Notes from Spain – Sunday July 18th

20 07 2010

Sunday, July 18, was our day off from the field school activities, and Lori and I visited a Medieval town we had glimpsed on our trip to Vitorio earlier in the week. Laguardia is a village in the southern foothills of the Sierra Cantabria Mountains of La Rioja, Spain. Sitting atop a high rock outcrop that dominates the surrounding landscape, Laguardia is an exceptional example of a walled village that has changed little since the 13th Century. The town is also a major center of the Rioja wine industry and almost every house within the confines of the defensive walls,contains a wine bodega (cellar).

 The old walls and buildings are almost completely intact, including the four entrance gates, so when you enter the historic 13th Century village you are literally transported back in time. Laguardia was originally established in the 10th century when a castle was built on the site. During the Middle Ages, village residents dug cellars into the rock below their homes to create cool areas for food storage and to act as places of refuge during periods of siege. Interestingly, so much of the village has been undermined by these tunnels that automobiles are not allowed within the walls of the village.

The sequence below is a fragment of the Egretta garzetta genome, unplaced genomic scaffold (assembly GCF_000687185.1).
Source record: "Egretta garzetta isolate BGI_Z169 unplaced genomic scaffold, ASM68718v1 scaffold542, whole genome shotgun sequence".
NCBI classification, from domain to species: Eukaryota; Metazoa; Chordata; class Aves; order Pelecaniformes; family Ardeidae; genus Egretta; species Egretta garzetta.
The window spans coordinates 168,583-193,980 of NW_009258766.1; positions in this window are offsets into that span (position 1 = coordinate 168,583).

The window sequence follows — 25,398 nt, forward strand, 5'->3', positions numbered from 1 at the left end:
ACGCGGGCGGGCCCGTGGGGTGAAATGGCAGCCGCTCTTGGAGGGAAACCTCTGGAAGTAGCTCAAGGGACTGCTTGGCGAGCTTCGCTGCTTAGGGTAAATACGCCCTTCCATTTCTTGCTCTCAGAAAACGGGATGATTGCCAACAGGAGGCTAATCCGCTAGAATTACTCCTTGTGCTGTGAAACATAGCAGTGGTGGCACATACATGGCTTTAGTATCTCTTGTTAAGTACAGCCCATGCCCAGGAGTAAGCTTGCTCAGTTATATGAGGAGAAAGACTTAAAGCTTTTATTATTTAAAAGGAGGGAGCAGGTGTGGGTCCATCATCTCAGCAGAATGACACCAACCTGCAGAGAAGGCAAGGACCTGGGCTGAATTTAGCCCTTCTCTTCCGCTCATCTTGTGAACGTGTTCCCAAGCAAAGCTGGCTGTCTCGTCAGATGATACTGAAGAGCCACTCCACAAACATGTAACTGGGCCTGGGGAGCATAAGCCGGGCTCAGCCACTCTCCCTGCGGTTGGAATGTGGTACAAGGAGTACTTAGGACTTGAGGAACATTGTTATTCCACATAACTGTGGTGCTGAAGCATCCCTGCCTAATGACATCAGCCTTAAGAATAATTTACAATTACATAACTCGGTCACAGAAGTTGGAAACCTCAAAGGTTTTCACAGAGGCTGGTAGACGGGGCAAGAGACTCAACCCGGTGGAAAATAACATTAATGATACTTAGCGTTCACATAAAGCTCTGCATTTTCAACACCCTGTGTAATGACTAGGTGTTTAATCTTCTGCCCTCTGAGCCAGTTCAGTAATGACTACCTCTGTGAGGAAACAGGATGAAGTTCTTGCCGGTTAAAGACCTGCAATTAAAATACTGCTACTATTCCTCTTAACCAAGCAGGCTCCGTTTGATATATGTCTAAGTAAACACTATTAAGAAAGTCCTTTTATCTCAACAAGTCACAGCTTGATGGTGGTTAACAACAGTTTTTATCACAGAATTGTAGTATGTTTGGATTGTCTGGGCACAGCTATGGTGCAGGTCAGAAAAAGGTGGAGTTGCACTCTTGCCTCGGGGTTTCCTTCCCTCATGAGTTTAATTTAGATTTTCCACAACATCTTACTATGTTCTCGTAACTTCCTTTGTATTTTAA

The earliest written evidence of the existence of grapes in La Rioja dates to AD 873, and The King of Navarra and Aragon granted the first legal recognition of Rioja wine in 1102. In 1560, harvesters in the area established a symbol to represent the quality of the wines. As wine production became prominent in the region, the underground passages of Laguardia were found to be ideal for the fermenting of wine. Many of these cellars continue to be used to age the wines of La Rioja and can be visited today. With wine being such an important part of the social and economic lives of the residents, we tried our best to support their crafts and traditions.





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